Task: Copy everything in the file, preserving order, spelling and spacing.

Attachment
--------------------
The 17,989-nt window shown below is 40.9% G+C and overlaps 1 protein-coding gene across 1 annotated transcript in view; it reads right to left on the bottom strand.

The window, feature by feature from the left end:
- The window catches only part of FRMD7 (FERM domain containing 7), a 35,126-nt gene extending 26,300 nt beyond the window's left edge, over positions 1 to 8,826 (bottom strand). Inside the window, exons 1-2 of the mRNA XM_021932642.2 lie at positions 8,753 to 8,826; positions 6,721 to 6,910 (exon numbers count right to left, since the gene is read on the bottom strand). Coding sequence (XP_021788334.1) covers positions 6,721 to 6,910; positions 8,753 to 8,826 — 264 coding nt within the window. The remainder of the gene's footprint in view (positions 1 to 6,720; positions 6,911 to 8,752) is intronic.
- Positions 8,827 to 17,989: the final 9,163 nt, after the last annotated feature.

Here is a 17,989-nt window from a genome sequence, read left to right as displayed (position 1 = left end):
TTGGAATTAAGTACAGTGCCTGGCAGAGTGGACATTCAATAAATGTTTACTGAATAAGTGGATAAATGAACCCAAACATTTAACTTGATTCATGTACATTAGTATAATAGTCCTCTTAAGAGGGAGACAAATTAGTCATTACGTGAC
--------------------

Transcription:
The 17,989-nt window shown below is 40.9% G+C and overlaps 1 protein-coding gene across 1 annotated transcript in view; it reads right to left on the bottom strand.

The window, feature by feature from the left end:
- The window catches only part of FRMD7 (FERM domain containing 7), a 35,126-nt gene extending 26,300 nt beyond the window's left edge, over positions 1 to 8,826 (bottom strand). Inside the window, exons 1-2 of the mRNA XM_021932642.2 lie at positions 8,753 to 8,826; positions 6,721 to 6,910 (exon numbers count right to left, since the gene is read on the bottom strand). Coding sequence (XP_021788334.1) covers positions 6,721 to 6,910; positions 8,753 to 8,826 — 264 coding nt within the window. The remainder of the gene's footprint in view (positions 1 to 6,720; positions 6,911 to 8,752) is intronic.
- Positions 8,827 to 17,989: the final 9,163 nt, after the last annotated feature.

Here is a 17,989-nt window from a genome sequence, read left to right as displayed (position 1 = left end):
TTGGAATTAAGTACAGTGCCTGGCAGAGTGGACATTCAATAAATGTTTACTGAATAAGTGGATAAATGAACCCAAACATTTAACTTGATTCATGTACATTAGTATAATAGTCCTCTTAAGAGGGAGACAAATTAGTCATTACGTGAC